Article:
For the first time ever, psychologists have treated an individual for internet addiction disorder caused by overuse of Google Glass. The patient had been exhibiting withdrawal symptoms when not using the device, and even dreamt he was wearing it.
It's debatable as to whether "internet addiction disorder" (IAD) is indeed a thing. It's not listed in the most recent edition of the Diagnostic and Statistical Manual of Mental Disorders (DSM), but it's listed in the appendix as a condition worthy of further investigation. Some psychologists do recognize it, however, characterizing it as the problematic use of online videogames, computer use, and mobile handheld devices. Individuals with IAD exhibit severe emotional, social, and mental dysfunction in a number of areas of daily activities owing to their overuse of technology and the internet.
The patient, a 31-year old US navy serviceman, had been using the device for no less than 18 hours a day, removing it only to sleep and wash. He complained of feeling irritable and argumentative without it, and began to suffer from involuntary movements, cravings, and memory problems. And in the two months since he bought Glass, he started to experience dreams as if viewed through the device's small grey window.
Perhaps revealingly, the man has a history of depression, social anxiety, and obsessive compulsive disorder; he may have a psychological proclivity towards addictions and addiction-like behaviors.
And in fact, he was being treated at the Navy's Substance Abuse and Recovery Program (SARP) for alcoholism when psychologists began noticing how frustrated and irritable he would become when not allowed to use Glass (in addition to taking away drugs and alcohol, all electronic devices are confiscated as part of the treatment).
He told the psychologists that he was going through withdrawal from his Google Glass and that it was greater than the alcohol withdrawal he was experiencing. The man used the device to improve his performance at work, where it allowed him to become more efficient at his job of making inventories of convoy vehicles for the Navy.
...exhibited a notable, nearly involuntary movement of the right hand up to his temple area and tapping it with his forefinger [as if in an effort to turn on the device].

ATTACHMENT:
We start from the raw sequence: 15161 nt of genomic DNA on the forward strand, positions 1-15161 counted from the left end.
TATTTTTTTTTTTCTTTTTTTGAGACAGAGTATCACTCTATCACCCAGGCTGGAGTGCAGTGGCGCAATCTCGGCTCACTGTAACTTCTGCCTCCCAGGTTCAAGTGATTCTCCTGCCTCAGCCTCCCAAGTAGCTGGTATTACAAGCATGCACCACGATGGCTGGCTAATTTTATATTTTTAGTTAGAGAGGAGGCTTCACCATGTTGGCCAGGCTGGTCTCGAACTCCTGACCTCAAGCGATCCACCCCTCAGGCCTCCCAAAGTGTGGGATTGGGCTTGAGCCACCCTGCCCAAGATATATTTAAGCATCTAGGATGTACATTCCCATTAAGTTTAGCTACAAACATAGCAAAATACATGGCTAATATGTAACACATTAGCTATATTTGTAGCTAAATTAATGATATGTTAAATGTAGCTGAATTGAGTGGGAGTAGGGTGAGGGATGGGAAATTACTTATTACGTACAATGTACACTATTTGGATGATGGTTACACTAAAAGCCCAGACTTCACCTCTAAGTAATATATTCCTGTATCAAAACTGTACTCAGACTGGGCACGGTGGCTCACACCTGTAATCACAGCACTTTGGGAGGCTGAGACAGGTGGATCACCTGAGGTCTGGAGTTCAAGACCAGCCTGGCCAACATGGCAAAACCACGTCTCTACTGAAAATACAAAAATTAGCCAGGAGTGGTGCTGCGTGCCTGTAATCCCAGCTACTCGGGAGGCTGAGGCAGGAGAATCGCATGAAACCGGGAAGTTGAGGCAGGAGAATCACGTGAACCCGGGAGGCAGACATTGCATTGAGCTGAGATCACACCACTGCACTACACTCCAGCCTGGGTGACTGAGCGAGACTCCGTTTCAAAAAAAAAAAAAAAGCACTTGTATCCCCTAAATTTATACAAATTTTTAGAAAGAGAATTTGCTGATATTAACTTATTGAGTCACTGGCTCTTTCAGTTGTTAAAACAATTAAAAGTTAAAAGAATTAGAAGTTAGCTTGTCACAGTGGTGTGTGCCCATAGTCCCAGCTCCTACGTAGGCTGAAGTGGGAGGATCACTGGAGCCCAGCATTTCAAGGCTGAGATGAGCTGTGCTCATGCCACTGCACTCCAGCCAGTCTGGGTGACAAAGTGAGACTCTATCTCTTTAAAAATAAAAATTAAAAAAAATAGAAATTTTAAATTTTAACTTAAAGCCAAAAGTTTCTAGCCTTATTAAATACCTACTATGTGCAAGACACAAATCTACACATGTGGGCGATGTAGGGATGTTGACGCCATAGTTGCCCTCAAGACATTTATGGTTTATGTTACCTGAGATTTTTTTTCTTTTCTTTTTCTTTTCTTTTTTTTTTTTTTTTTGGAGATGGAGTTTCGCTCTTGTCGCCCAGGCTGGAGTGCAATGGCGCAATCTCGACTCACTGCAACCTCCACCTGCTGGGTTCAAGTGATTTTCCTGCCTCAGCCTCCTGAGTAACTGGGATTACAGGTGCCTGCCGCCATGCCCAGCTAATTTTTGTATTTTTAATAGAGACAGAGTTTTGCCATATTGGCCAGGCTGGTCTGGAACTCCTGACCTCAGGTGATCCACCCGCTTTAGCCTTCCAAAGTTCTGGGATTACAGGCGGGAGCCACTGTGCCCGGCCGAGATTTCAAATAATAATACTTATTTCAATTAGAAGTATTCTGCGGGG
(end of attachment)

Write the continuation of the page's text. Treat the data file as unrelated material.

In turn, the patient was put on a 35-day treatment course, resulting in a noticeable reduction in irritability, along with a reduction in the hand movements towards his temple. His short-term memory and clarity of thought process also improved, but he did continue to experience the odd dream of him looking through the device.
"There's nothing inherently bad about Google Glass," noted psychologist Andrew Doan in a Guardian article. "It's just that there is very little time between [the rush of using the device]. So for an individual who's looking to escape, for an individual who has underlying mental dysregulation, for people with a predisposition for addiction, technology provides a very convenient way to access these rushes. And the danger with wearable technology is that you're allowed to be almost constantly in the closet, while appearing like you're present in the moment."
Personally, I think a case can be made that this represents a true addiction. What concerns me in particular is the ensuing irritability, impairments to short-term memory, and lack of mental clarity.
But it needs to be said that Glass — like other augmentative or wearable computing devices — does in fact alter our experience in the world and how we engage with our environment and others. What's more, it becomes a kind of extension to the human mind and body. For some would-be cyborgs, including University of Toronto professor Steven Mann, it's like removing a limb.
We therefore need to exercise caution when potentially over-thinking the addictive qualities of things we use and need on a daily basis in order to function in the modern world.
Read the entire scientific study here.
Image: Hattanas Kumchai/Shutterstock.